But still: The polling, particularly in swing states, backs up the calls for trade skepticism. Whether or not explicit, yes-or-no language is included in either party’s platforms, voters are clearly concerned that American jobs – often manufacturing jobs – are put at risk by our government’s current approach to trade policy.

If they weren’t, no one would be talking about this so seriously in 2016, and Donald Trump wouldn’t be poised to win the presidential nomination of the Republican party.

Anyway, the drafting continues. So let ’em know: Pro-manufacturing policy deserves a place in their platforms.


Editor’s Note

It is interesting that both political parties want to represent that they are AGAINST Free Trade Deals without actually coming out and officially opposing them. The GOP, who are the architects of these Free Trade agreements and champions of “Free Trade”, have suddenly become the “Trump Party”. Is the GOP all just full of hot air? One way to find out: the controversial Trans-Pacific Partnership Free Trade Deal with Vietnam, Malaysia, Peru, Chile, Japan, Singapore, Australia, Brunei, is sitting in Congress waiting to become law during the Lame Duck session (after election day).  Let us see which party calls for the rejection of the TPP. Will it be the GOP who really want it to pass or the Democrats who really don’t want it to pass, except President Obama who would like it to pass. What did the TPP vote in 2016 look like? The vote in the Senate: passed 60-38 (Yeas: 47 GOP, 13 Dems; Nays: 7 GOP, 31 Dems & Ind.). The House vote: The vote was 218-208 (Yeas: 190 GOP, 28 Dems, Nays: 50 GOP, 158 Dems).

Free Trade has, without a doubt, costs the United States millions of good paying jobs and changed the US trade surplus into a giant trade deficit. Buy American, support your neighbor and reject the TPP and these awful Free Trade Deals.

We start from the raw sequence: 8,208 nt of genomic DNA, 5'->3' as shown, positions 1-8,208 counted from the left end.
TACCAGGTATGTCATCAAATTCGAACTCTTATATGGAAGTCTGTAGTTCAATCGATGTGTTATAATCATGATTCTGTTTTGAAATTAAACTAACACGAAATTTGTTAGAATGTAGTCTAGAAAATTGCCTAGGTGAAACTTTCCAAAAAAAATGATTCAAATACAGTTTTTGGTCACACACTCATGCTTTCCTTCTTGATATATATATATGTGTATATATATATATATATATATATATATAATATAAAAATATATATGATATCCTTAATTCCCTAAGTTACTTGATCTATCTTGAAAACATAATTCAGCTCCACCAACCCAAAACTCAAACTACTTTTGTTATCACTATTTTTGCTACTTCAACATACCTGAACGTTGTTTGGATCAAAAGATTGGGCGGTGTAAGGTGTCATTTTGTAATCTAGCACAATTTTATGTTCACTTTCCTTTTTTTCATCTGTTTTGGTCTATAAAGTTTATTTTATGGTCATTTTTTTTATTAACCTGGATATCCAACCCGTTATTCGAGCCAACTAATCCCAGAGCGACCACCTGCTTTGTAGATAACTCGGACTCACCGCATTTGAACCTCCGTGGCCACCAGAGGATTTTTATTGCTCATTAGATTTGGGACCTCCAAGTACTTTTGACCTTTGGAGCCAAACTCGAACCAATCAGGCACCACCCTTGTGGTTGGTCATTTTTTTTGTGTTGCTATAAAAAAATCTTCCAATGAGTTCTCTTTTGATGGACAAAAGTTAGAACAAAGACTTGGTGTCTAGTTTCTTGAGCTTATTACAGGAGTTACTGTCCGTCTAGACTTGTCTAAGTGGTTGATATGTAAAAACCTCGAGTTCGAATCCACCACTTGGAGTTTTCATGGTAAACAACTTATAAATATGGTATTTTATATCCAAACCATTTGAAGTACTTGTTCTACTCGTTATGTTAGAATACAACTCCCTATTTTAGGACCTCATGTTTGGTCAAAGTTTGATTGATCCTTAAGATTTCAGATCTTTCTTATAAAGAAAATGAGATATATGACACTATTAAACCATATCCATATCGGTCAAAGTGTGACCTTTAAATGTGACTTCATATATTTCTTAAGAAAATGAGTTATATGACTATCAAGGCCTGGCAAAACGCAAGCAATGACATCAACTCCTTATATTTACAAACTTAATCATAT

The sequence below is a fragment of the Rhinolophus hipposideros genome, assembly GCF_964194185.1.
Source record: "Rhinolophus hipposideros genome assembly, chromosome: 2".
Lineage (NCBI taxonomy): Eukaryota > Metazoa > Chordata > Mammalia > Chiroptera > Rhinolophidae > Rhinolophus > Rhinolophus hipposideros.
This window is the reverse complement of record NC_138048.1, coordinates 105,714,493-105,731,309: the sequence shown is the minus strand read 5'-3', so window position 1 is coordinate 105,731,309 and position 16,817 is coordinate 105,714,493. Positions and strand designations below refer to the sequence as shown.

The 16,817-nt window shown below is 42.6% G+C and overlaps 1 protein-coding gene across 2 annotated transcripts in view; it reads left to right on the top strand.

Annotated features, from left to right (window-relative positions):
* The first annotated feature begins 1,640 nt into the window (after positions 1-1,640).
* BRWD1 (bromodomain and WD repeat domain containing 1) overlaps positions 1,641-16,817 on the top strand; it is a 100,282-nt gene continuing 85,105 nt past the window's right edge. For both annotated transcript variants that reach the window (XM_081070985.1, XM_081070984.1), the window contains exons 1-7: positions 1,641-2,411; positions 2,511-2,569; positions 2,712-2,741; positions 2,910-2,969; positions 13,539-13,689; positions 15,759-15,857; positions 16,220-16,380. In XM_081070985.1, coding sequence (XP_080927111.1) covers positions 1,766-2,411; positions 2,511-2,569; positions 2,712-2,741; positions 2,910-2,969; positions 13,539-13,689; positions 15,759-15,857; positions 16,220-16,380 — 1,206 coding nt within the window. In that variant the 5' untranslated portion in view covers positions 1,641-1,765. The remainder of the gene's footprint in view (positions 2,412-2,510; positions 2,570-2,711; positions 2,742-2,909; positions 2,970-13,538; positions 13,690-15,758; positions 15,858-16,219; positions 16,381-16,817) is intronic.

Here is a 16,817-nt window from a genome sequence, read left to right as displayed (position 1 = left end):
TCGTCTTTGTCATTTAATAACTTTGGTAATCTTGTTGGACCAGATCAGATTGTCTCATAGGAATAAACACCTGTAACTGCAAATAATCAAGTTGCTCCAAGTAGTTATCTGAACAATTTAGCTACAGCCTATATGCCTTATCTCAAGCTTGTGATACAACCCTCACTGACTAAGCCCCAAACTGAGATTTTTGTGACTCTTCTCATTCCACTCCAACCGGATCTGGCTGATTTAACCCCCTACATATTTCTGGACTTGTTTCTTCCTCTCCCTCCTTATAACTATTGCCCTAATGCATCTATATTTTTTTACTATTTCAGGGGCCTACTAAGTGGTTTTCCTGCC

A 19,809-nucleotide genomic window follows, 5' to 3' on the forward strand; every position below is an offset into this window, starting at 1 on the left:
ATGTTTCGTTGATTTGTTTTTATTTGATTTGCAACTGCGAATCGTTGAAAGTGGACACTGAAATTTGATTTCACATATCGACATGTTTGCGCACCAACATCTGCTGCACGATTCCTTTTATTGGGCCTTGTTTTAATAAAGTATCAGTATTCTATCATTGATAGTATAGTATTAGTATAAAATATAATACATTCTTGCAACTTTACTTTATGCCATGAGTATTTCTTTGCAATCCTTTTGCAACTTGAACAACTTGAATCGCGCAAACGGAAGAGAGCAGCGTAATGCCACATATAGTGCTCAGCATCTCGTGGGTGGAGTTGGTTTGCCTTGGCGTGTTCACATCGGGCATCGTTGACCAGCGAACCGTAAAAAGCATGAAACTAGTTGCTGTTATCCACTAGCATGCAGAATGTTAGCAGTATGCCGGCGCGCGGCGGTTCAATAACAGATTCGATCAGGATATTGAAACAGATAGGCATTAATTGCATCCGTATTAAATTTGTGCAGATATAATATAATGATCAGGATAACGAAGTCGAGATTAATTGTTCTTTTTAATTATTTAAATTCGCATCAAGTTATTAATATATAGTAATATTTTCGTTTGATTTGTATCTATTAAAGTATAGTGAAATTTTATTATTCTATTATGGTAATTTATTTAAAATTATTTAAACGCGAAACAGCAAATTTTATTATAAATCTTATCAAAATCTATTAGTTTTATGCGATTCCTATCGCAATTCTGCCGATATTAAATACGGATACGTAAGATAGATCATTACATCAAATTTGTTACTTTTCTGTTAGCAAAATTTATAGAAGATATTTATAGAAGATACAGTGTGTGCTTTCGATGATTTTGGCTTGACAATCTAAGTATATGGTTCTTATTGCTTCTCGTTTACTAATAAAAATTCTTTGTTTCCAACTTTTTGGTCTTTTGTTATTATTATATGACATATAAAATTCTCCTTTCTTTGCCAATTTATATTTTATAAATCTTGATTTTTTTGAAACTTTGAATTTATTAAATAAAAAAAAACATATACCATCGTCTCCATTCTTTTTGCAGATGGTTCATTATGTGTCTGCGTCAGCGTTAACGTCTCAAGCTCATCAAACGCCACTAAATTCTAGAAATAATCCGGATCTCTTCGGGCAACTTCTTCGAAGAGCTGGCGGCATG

I would recommend the elimination of all Free Trade deals except with the countries that have the same standards as the USA like Canada, and Western Europe. Which party will do that? Stay tuned.

22
Mar
16

Why Free Trade is Devastating to the USA

Why Free Trade is Devastating to the USA

1) The Original Idea

This is a quick look at Free Trade. I am not against trade. Trade between countries is beneficial as long as all the countries follow the rules. Historically, all countries have placed import taxes of products coming into their countries to protect their own businesses from being destroyed. Some import taxes have been much higher than others. So, in order to improve trade, Free Trade Treaties were created (only 25 short years ago) which basically repealed the import tax. Theoretically, if agreements between countries with the same standards- like the USA and Canada – were created, this would be a good idea.

Free Market Tonic

2) The Problem

The problem with the real life treaties is that the countries do not have similar economic conditions or moral convictions. A third world country will always have a lower cost of living, little regulation in the treatment of workers, unregulated working conditions and no protection of the environment  which creates a great advantage in making very inexpensive products compared to developed nations. In addition, many countries have been breaking the underlying principals of trade: some countries have: 1) de-valued their monetary units towards the U.S. dollar (thereby gaining an advantage in exporting into the US); 2) have persistently engaged in the practice of dumping – making so much a product that it artificially lowers prices and puts the other country’s businesses out of business; and 3) have been using slave labor and childhood labor.

3) Manufacturing Towns Take a Big Hit

As the Free Trade Advocates like to say so easily about Free Trade Treaties, there will be some “losers”. It was predicted that some manufacturing would be hurt, but nobody thought for a second that it would be this severe. It was acknowledged that major manufacturing cities would get hit – they were. (Think of Detroit and Flint, Michigan). But so were the small towns.

NAFTA would create jobs